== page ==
Monday, 5 April 2010

How does Chris Grayling get out of this one?

I wrote about Chris Grayling on the 12th December. He had spoken out of turn and he has done so again. This time he has been recorded at a private meeting and he suggested that bed and breakfast owners should have the right to ban homosexual couples. He has been defended on the grounds of his voting record supporting gay rights (why is he not defending himself?) but his recent comments are at odds with the law. We can't discriminate on grounds of sexual orientation. There may be many other reasons why we can discriminate but this isn't one of them.

It is a red herring to defend Mr Grayling on the grounds that it was a private meeting. He either supports the rights of bed and breakfast owners or he doesn't. He can't be defended on the grounds that the media are attacking the Tories. If a politician wishes to put forward views that are contentious then they will be reported.

Problems occur when the rights of Christians conflict with the rights of others. Christians must follow their conscience. If their role conflicts with their conscience then they must change their role. If we did no business with sinners then business would come to a halt. It is one thing to have an opinion and it is another to impose it.

Change the world


  1. The State and political busybodies have no business telling B&B operators that they must cheerfully put up with disagreeable practices in their own home. Besides, the law isn't as crystal clear as some people would have us believe.

    The LibDems should have resisted the temptation to jump on this grubby bandwagon. Grayling would do well to treat the fuss with the contempt it deserves.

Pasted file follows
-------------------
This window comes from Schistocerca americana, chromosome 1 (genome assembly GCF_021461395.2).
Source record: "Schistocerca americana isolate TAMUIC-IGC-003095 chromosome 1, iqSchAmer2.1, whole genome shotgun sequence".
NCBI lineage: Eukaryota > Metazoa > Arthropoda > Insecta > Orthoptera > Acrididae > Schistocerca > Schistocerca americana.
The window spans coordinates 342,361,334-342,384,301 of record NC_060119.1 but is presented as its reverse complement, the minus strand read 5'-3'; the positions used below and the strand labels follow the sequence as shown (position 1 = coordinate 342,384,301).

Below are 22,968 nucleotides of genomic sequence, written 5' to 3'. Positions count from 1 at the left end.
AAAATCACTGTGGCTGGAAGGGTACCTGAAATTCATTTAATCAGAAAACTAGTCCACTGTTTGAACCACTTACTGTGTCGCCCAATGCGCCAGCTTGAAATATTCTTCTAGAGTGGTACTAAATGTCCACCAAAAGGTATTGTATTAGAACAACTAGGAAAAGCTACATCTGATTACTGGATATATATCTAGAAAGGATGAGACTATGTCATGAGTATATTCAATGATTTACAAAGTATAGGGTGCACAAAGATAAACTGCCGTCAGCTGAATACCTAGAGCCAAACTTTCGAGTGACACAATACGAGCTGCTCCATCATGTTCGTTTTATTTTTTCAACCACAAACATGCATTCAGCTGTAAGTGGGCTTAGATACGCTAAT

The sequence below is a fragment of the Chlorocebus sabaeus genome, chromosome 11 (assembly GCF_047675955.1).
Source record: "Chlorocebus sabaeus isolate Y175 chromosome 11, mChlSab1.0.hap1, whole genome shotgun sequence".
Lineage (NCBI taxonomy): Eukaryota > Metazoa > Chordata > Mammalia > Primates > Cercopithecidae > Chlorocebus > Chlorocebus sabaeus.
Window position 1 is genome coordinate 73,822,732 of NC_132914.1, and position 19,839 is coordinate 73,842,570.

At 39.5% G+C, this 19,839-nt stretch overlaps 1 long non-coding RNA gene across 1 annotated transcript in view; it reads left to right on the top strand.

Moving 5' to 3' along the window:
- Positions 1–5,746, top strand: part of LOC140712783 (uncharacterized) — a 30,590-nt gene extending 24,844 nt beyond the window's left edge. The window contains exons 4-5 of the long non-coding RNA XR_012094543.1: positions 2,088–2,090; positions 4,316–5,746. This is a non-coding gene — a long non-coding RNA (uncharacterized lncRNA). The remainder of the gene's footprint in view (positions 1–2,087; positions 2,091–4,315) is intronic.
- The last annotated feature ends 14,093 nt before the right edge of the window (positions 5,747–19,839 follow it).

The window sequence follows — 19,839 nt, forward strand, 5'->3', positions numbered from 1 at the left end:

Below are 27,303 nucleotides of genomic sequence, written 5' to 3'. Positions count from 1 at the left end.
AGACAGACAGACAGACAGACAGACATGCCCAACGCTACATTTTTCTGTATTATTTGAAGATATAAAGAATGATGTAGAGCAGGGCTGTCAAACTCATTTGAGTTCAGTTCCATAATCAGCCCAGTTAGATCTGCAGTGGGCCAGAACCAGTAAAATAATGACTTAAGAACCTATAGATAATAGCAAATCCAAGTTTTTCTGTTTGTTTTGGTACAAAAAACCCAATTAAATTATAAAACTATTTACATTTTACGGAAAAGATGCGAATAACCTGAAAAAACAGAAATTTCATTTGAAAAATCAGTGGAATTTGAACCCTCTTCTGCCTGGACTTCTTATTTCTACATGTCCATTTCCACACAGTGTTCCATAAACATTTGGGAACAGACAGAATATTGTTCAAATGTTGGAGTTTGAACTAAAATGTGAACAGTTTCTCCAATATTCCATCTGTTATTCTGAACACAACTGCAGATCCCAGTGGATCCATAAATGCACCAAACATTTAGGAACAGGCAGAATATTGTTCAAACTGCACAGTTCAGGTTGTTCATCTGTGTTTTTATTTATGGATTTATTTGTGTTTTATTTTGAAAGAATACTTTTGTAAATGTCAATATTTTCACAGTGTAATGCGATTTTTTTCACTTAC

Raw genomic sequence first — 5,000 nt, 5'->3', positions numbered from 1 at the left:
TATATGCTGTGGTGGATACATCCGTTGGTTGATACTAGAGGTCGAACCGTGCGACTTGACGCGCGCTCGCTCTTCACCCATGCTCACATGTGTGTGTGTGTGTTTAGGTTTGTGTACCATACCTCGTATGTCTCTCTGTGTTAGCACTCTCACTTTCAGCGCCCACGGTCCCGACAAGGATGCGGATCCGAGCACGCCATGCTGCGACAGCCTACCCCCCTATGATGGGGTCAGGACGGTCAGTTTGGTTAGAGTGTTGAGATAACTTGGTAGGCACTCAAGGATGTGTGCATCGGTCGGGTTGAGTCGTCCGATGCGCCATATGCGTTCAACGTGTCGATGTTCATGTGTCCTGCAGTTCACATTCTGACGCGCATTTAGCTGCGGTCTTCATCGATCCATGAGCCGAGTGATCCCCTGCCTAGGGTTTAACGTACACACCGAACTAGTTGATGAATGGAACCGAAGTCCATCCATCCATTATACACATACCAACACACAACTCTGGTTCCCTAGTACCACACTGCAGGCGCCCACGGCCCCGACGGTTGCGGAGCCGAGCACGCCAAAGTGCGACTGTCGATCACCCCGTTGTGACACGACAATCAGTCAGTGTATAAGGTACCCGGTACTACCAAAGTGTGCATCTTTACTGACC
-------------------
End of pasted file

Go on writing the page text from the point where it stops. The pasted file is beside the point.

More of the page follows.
2. Thanks for your comments yorker and please continue to comment as I do enjoy political debate. I don't think that you are referring to discrimination which some see as offensive when you write about disagreeable practices.

    What is and is not the business of The State and of "political busybodies" is to some extent a matter of opinion, and I can respect that even if we have to differ on it. However, the law is a matter of fact, and I'm afraid it is pretty crystal clear. See 'The Equality Act (Sexual Orientation) Regulations 2007' in particular paragraphs 4(1) and 4(2).

    4.—(1) It is unlawful for a person (“A”) concerned with the provision to the public or a section of the public of goods, facilities or services to discriminate against a person (“B”) who seeks to obtain or to use those goods, facilities or services—
    (a)by refusing to provide B with goods, facilities or services,
    (b)by refusing to provide B with goods, facilities or services of a quality which is the same as or similar to the quality of goods, facilities or services that A normally provides to—
    (i)the public, or
    (ii)a section of the public to which B belongs...
    (2) Paragraph (1) applies, in particular, to—
    (a)access to and use of a place which the public are permitted to enter,
    (b)accommodation in a hotel, boarding house or similar establishment,